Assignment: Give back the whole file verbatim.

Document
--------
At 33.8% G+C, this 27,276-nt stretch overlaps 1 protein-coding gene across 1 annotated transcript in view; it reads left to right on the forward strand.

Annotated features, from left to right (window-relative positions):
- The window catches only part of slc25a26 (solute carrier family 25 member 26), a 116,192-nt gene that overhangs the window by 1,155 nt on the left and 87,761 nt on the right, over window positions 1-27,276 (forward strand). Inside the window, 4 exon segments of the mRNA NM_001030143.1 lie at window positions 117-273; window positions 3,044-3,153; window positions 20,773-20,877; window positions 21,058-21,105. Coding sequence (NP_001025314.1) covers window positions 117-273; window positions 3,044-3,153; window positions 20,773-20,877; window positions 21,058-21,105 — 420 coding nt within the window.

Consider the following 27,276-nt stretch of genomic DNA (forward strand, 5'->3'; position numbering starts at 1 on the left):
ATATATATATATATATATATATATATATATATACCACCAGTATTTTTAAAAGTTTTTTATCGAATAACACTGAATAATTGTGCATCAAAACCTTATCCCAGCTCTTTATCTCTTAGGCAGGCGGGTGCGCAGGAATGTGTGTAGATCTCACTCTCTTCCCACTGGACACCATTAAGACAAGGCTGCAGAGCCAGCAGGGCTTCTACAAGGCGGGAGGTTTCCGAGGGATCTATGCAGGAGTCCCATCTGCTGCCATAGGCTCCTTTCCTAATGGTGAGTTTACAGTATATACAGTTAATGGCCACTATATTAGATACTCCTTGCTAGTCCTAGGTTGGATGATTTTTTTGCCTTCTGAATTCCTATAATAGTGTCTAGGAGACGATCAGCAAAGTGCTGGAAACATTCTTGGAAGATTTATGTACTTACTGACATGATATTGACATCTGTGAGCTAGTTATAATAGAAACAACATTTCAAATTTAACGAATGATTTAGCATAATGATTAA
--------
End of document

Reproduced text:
At 33.8% G+C, this 27,276-nt stretch overlaps 1 protein-coding gene across 1 annotated transcript in view; it reads left to right on the forward strand.

Annotated features, from left to right (window-relative positions):
- The window catches only part of slc25a26 (solute carrier family 25 member 26), a 116,192-nt gene that overhangs the window by 1,155 nt on the left and 87,761 nt on the right, over window positions 1-27,276 (forward strand). Inside the window, 4 exon segments of the mRNA NM_001030143.1 lie at window positions 117-273; window positions 3,044-3,153; window positions 20,773-20,877; window positions 21,058-21,105. Coding sequence (NP_001025314.1) covers window positions 117-273; window positions 3,044-3,153; window positions 20,773-20,877; window positions 21,058-21,105 — 420 coding nt within the window.

Consider the following 27,276-nt stretch of genomic DNA (forward strand, 5'->3'; position numbering starts at 1 on the left):
ATATATATATATATATATATATATATATATATACCACCAGTATTTTTAAAAGTTTTTTATCGAATAACACTGAATAATTGTGCATCAAAACCTTATCCCAGCTCTTTATCTCTTAGGCAGGCGGGTGCGCAGGAATGTGTGTAGATCTCACTCTCTTCCCACTGGACACCATTAAGACAAGGCTGCAGAGCCAGCAGGGCTTCTACAAGGCGGGAGGTTTCCGAGGGATCTATGCAGGAGTCCCATCTGCTGCCATAGGCTCCTTTCCTAATGGTGAGTTTACAGTATATACAGTTAATGGCCACTATATTAGATACTCCTTGCTAGTCCTAGGTTGGATGATTTTTTTGCCTTCTGAATTCCTATAATAGTGTCTAGGAGACGATCAGCAAAGTGCTGGAAACATTCTTGGAAGATTTATGTACTTACTGACATGATATTGACATCTGTGAGCTAGTTATAATAGAAACAACATTTCAAATTTAACGAATGATTTAGCATAATGATTAA